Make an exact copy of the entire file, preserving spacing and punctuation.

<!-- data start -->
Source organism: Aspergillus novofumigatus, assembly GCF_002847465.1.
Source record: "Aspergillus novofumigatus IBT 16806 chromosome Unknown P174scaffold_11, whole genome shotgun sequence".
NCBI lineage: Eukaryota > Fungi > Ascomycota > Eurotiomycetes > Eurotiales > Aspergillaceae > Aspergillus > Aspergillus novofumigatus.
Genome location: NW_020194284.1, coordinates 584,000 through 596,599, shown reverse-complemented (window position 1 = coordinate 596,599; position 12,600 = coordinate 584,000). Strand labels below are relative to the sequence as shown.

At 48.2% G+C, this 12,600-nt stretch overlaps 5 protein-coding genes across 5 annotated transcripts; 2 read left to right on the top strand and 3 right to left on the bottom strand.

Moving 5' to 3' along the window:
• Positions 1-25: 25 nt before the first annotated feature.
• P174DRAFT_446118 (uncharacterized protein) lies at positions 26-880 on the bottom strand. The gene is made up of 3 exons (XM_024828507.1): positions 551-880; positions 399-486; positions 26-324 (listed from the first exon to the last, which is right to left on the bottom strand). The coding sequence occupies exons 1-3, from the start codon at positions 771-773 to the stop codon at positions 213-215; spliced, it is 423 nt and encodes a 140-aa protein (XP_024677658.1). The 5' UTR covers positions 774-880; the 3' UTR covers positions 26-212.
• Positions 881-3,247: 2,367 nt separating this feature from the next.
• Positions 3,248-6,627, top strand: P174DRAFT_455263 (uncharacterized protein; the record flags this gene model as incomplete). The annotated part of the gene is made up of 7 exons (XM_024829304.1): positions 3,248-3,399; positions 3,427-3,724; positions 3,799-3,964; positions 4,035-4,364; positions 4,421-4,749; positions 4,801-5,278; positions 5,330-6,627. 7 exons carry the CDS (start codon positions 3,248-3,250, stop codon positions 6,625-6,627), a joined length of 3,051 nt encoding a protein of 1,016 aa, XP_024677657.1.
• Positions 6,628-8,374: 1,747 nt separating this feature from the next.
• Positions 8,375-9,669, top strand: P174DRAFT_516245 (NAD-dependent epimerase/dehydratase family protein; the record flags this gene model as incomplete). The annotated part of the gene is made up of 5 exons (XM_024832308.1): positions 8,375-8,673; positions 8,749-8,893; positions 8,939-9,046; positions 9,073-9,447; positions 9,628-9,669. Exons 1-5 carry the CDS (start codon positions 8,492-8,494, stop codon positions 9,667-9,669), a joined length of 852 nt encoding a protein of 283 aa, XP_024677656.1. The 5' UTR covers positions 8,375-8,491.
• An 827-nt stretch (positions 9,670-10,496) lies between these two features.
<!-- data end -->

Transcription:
Source organism: Aspergillus novofumigatus, assembly GCF_002847465.1.
Source record: "Aspergillus novofumigatus IBT 16806 chromosome Unknown P174scaffold_11, whole genome shotgun sequence".
NCBI lineage: Eukaryota > Fungi > Ascomycota > Eurotiomycetes > Eurotiales > Aspergillaceae > Aspergillus > Aspergillus novofumigatus.
Genome location: NW_020194284.1, coordinates 584,000 through 596,599, shown reverse-complemented (window position 1 = coordinate 596,599; position 12,600 = coordinate 584,000). Strand labels below are relative to the sequence as shown.

At 48.2% G+C, this 12,600-nt stretch overlaps 5 protein-coding genes across 5 annotated transcripts; 2 read left to right on the top strand and 3 right to left on the bottom strand.

Moving 5' to 3' along the window:
• Positions 1-25: 25 nt before the first annotated feature.
• P174DRAFT_446118 (uncharacterized protein) lies at positions 26-880 on the bottom strand. The gene is made up of 3 exons (XM_024828507.1): positions 551-880; positions 399-486; positions 26-324 (listed from the first exon to the last, which is right to left on the bottom strand). The coding sequence occupies exons 1-3, from the start codon at positions 771-773 to the stop codon at positions 213-215; spliced, it is 423 nt and encodes a 140-aa protein (XP_024677658.1). The 5' UTR covers positions 774-880; the 3' UTR covers positions 26-212.
• Positions 881-3,247: 2,367 nt separating this feature from the next.
• Positions 3,248-6,627, top strand: P174DRAFT_455263 (uncharacterized protein; the record flags this gene model as incomplete). The annotated part of the gene is made up of 7 exons (XM_024829304.1): positions 3,248-3,399; positions 3,427-3,724; positions 3,799-3,964; positions 4,035-4,364; positions 4,421-4,749; positions 4,801-5,278; positions 5,330-6,627. 7 exons carry the CDS (start codon positions 3,248-3,250, stop codon positions 6,625-6,627), a joined length of 3,051 nt encoding a protein of 1,016 aa, XP_024677657.1.
• Positions 6,628-8,374: 1,747 nt separating this feature from the next.
• Positions 8,375-9,669, top strand: P174DRAFT_516245 (NAD-dependent epimerase/dehydratase family protein; the record flags this gene model as incomplete). The annotated part of the gene is made up of 5 exons (XM_024832308.1): positions 8,375-8,673; positions 8,749-8,893; positions 8,939-9,046; positions 9,073-9,447; positions 9,628-9,669. Exons 1-5 carry the CDS (start codon positions 8,492-8,494, stop codon positions 9,667-9,669), a joined length of 852 nt encoding a protein of 283 aa, XP_024677656.1. The 5' UTR covers positions 8,375-8,491.
• An 827-nt stretch (positions 9,670-10,496) lies between these two features.